Centrifugation and Churning Process

Let us know about centrifugation and churning process. We use many milk products; cream, butter, cheese etc. Ever wondered how these milk products are made? We have seen at home or in pictures, a pot full of milk being agitated with a plunger like device, usually a cylindrical stick to separate cream from milk. This process is carried out to separate cream from milk which later may be used for making butter or solid cream. This process of agitation of milk is termed as churning.

Centrifugation

Churning Definition

The process of churning is defined as the agitation of cream to form butter. Earlier, only manual techniques were available for this process. For example: using the traditional churner as shown in Fig. 1, where a pot full or milk cream was fitted with a plunger, which was then rotated to create agitation. Another hand powered device is shown in Fig. 2 where two and for motion is established instead of rotational.

Centrifugation

The process of churning is not very efficient as it takes a lot of time and labour. So, for larger quantities, the process of centrifugation is carried out. In churning, the plunger is rotated and the container containing the mixture remains constant, whereas in a centrifuge, the container is made to rotate, such that centrifugal force directly acts on the components.

Centrifugation Definition

Centrifugation is the process that uses centrifugal force for the separation of two liquids in a mixture. In this process, the denser component of the mixture migrates away from the axis and the lighter component migrates towards the axis.

Centrifugation

The process of centrifugation is carried out in a centrifuge, as shown in Fig 7.

Let us understand this process with the example of milk, as the tubes containing the milk are rotated, the heavier milk is pulled outward against the wall, whereas, the lighter cream is collected in the middle. Both the components are then collected separately.

Frequently Asked Questions – FAQs

What is the principle of centrifugation?

A centrifuge operates by using the sedimentation principle: liquids separate according to their density under the influence of gravitational force (g-force). Various forms of separation, including isopycnic, ultrafiltration, gradient of mass, phase separation, and pelleting, are known.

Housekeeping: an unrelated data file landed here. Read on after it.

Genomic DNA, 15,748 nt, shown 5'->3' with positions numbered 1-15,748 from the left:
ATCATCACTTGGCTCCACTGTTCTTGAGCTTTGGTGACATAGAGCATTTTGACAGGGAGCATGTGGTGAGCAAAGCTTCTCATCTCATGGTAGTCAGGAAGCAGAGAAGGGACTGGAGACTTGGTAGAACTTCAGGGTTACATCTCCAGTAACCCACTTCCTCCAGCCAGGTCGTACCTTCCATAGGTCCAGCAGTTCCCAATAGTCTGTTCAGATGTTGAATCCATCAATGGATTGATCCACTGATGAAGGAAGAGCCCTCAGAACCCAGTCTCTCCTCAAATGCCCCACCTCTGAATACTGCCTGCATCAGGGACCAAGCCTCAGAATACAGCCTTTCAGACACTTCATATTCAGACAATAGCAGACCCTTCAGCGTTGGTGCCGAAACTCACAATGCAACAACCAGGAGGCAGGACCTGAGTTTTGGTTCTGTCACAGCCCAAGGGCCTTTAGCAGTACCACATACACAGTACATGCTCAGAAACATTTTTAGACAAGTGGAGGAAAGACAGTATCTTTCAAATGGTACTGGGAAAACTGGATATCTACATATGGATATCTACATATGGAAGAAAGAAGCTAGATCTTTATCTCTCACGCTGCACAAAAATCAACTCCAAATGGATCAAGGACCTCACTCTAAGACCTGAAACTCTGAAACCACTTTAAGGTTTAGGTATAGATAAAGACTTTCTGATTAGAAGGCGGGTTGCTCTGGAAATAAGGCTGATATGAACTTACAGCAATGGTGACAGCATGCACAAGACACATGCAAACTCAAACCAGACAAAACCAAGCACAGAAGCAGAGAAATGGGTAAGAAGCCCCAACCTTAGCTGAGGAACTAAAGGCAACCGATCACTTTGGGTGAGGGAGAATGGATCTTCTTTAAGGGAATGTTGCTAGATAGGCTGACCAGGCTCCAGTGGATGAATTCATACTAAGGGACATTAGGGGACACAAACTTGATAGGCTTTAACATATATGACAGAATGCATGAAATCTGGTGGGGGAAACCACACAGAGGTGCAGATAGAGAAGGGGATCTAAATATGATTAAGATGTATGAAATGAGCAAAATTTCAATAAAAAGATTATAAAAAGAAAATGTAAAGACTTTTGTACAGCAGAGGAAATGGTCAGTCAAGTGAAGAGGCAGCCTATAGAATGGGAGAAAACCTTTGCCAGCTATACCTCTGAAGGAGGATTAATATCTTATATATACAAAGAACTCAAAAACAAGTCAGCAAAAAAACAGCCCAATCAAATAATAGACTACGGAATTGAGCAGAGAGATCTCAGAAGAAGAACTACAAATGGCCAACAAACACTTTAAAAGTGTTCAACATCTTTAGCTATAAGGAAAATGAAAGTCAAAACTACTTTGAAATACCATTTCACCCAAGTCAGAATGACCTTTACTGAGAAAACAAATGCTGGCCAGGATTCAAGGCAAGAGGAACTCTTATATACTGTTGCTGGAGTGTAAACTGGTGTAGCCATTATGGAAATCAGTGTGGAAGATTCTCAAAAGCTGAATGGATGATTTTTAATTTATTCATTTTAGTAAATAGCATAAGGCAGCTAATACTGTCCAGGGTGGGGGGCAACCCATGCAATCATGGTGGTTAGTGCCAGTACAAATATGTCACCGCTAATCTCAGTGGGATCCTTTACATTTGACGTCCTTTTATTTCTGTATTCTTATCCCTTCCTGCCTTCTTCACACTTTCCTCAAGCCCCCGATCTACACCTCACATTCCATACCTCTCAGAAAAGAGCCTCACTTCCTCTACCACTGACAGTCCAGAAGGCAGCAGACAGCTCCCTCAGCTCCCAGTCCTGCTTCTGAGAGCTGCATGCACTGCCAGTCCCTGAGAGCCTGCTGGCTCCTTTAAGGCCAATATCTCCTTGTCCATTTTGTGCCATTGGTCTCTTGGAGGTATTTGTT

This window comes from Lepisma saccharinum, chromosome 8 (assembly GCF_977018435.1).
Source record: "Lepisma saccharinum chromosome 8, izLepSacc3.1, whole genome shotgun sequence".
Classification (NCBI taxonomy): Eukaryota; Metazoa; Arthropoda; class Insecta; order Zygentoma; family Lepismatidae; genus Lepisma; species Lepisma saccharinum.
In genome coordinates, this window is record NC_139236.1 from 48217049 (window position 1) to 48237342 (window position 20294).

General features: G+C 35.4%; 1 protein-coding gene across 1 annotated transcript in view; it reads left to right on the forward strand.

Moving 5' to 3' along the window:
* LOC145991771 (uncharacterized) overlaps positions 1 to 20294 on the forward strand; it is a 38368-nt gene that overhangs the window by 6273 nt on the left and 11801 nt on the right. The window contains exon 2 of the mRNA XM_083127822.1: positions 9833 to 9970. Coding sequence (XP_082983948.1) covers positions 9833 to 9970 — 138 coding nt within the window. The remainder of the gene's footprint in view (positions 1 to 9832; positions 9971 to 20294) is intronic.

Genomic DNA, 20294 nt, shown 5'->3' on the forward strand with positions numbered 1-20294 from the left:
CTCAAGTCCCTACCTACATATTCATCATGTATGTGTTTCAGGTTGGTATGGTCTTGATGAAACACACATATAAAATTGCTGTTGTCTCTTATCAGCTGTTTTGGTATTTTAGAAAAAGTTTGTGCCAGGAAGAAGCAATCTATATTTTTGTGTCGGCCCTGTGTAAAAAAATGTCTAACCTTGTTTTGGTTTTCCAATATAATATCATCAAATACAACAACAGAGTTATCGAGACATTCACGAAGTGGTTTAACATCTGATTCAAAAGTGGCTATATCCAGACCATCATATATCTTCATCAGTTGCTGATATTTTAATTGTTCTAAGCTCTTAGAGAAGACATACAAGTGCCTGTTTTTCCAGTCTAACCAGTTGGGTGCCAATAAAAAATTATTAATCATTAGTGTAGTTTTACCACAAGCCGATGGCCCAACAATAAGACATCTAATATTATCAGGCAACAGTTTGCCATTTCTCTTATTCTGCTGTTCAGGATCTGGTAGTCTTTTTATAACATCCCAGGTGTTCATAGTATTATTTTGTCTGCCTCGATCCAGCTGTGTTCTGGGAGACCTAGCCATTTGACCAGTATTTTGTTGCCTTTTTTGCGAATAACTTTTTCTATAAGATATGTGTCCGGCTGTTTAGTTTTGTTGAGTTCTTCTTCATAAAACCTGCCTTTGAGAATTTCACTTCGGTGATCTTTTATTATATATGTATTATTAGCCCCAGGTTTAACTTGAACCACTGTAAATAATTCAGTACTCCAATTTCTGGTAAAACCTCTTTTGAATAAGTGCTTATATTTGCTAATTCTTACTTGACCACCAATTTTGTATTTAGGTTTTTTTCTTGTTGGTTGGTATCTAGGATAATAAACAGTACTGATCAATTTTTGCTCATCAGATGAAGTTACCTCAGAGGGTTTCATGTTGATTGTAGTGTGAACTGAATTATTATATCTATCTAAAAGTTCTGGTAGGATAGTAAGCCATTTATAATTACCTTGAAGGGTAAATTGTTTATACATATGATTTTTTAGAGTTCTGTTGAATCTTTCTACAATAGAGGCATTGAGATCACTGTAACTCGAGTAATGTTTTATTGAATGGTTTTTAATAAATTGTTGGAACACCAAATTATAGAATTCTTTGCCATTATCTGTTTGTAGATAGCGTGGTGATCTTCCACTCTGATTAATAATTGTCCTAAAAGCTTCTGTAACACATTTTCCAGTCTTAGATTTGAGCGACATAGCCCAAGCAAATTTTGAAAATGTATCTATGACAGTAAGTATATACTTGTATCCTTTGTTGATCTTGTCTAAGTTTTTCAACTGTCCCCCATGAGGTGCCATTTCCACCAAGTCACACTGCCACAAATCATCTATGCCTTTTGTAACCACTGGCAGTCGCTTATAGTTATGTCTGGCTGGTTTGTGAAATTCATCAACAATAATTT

How does centrifuge separate mixtures?

The components of heterogeneous mixtures are detached by centrifugation. That comprise liquids in liquids, solids in fluids, and gases in solids and liquids. In order to transfer bulky sections to the outside of the pipe, centrifugation uses centrifugal energy. It allows the solid to settle more easily and completely.

What is the centrifuge used for?

A centrifuge is a laboratory instrument that is used, depending on mass, to isolate gases, gas or liquid. By rotating a vessel carrying material at high speed, separation is accomplished; the centrifugal force forces heavier materials to the outside of the vessel.

What are the types of centrifugation?

For splitting ions, there are two types of centrifugal techniques: differential centrifugation and centrifugation of density gradients. It is further possible to separate density gradient centrifugation into rate-zonal and isopycnic centrifugation.

What does centrifuge mean?

A centrifuge is a system that separates the component parts of a liquid or fluid (and even gases) using centrifugal force. This is done by rotating the fluid in a bottle at high speed, thereby separating fluids of varying densities (e.g. milk cream) or liquids from solids.

To learn more about this topic, download BYJU’S – The Learning App to Google Play Store and watch interactive videos. Also, take free tests to practice for exams.

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